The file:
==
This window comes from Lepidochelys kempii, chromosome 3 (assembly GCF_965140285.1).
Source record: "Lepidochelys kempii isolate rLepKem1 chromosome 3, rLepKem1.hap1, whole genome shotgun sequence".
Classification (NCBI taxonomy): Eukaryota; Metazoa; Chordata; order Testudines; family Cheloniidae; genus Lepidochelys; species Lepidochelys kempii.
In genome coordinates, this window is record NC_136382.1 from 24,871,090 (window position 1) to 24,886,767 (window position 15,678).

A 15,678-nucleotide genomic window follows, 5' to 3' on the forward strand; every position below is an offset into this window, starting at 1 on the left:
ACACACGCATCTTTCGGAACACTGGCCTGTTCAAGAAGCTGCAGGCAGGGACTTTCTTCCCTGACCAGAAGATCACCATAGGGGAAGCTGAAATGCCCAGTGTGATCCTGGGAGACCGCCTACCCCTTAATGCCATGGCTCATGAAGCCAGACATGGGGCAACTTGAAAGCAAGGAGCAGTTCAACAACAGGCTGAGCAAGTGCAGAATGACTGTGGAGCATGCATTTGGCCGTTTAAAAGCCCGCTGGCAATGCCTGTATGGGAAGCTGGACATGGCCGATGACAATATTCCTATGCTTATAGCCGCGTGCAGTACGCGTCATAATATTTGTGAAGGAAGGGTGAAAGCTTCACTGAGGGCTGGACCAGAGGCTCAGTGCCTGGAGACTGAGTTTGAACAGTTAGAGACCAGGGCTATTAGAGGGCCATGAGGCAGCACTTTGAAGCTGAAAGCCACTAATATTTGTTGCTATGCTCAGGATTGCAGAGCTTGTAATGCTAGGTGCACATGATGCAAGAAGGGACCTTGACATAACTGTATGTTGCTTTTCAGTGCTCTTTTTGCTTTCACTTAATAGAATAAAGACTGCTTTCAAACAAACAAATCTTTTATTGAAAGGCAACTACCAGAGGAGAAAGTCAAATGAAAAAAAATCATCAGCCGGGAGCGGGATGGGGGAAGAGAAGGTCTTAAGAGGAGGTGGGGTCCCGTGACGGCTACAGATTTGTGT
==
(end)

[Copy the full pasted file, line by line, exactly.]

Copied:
This window comes from Lepidochelys kempii, chromosome 3 (assembly GCF_965140285.1).
Source record: "Lepidochelys kempii isolate rLepKem1 chromosome 3, rLepKem1.hap1, whole genome shotgun sequence".
Classification (NCBI taxonomy): Eukaryota; Metazoa; Chordata; order Testudines; family Cheloniidae; genus Lepidochelys; species Lepidochelys kempii.
In genome coordinates, this window is record NC_136382.1 from 24,871,090 (window position 1) to 24,886,767 (window position 15,678).

A 15,678-nucleotide genomic window follows, 5' to 3' on the forward strand; every position below is an offset into this window, starting at 1 on the left:
ACACACGCATCTTTCGGAACACTGGCCTGTTCAAGAAGCTGCAGGCAGGGACTTTCTTCCCTGACCAGAAGATCACCATAGGGGAAGCTGAAATGCCCAGTGTGATCCTGGGAGACCGCCTACCCCTTAATGCCATGGCTCATGAAGCCAGACATGGGGCAACTTGAAAGCAAGGAGCAGTTCAACAACAGGCTGAGCAAGTGCAGAATGACTGTGGAGCATGCATTTGGCCGTTTAAAAGCCCGCTGGCAATGCCTGTATGGGAAGCTGGACATGGCCGATGACAATATTCCTATGCTTATAGCCGCGTGCAGTACGCGTCATAATATTTGTGAAGGAAGGGTGAAAGCTTCACTGAGGGCTGGACCAGAGGCTCAGTGCCTGGAGACTGAGTTTGAACAGTTAGAGACCAGGGCTATTAGAGGGCCATGAGGCAGCACTTTGAAGCTGAAAGCCACTAATATTTGTTGCTATGCTCAGGATTGCAGAGCTTGTAATGCTAGGTGCACATGATGCAAGAAGGGACCTTGACATAACTGTATGTTGCTTTTCAGTGCTCTTTTTGCTTTCACTTAATAGAATAAAGACTGCTTTCAAACAAACAAATCTTTTATTGAAAGGCAACTACCAGAGGAGAAAGTCAAATGAAAAAAAATCATCAGCCGGGAGCGGGATGGGGGAAGAGAAGGTCTTAAGAGGAGGTGGGGTCCCGTGACGGCTACAGATTTGTGT